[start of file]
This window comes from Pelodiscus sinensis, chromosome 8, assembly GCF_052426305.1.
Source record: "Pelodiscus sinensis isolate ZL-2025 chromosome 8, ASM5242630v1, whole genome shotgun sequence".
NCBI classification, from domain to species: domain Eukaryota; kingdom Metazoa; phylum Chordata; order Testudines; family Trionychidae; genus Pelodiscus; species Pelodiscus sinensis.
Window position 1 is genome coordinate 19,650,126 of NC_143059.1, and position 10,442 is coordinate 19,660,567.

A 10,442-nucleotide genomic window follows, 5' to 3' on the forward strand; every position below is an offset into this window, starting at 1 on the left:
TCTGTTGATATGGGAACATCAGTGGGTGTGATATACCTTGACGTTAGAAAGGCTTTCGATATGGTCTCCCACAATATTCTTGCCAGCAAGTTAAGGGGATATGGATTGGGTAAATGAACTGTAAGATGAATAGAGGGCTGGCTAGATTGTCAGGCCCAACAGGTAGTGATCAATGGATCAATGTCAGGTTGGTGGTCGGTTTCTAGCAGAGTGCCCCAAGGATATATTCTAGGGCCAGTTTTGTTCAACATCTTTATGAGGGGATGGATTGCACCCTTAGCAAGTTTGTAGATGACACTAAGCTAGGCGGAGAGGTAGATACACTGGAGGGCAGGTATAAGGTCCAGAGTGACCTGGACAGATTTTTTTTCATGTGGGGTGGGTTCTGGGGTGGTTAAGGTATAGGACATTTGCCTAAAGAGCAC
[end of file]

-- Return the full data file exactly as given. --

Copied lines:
This window comes from Pelodiscus sinensis, chromosome 8, assembly GCF_052426305.1.
Source record: "Pelodiscus sinensis isolate ZL-2025 chromosome 8, ASM5242630v1, whole genome shotgun sequence".
NCBI classification, from domain to species: domain Eukaryota; kingdom Metazoa; phylum Chordata; order Testudines; family Trionychidae; genus Pelodiscus; species Pelodiscus sinensis.
Window position 1 is genome coordinate 19,650,126 of NC_143059.1, and position 10,442 is coordinate 19,660,567.

A 10,442-nucleotide genomic window follows, 5' to 3' on the forward strand; every position below is an offset into this window, starting at 1 on the left:
TCTGTTGATATGGGAACATCAGTGGGTGTGATATACCTTGACGTTAGAAAGGCTTTCGATATGGTCTCCCACAATATTCTTGCCAGCAAGTTAAGGGGATATGGATTGGGTAAATGAACTGTAAGATGAATAGAGGGCTGGCTAGATTGTCAGGCCCAACAGGTAGTGATCAATGGATCAATGTCAGGTTGGTGGTCGGTTTCTAGCAGAGTGCCCCAAGGATATATTCTAGGGCCAGTTTTGTTCAACATCTTTATGAGGGGATGGATTGCACCCTTAGCAAGTTTGTAGATGACACTAAGCTAGGCGGAGAGGTAGATACACTGGAGGGCAGGTATAAGGTCCAGAGTGACCTGGACAGATTTTTTTTCATGTGGGGTGGGTTCTGGGGTGGTTAAGGTATAGGACATTTGCCTAAAGAGCAC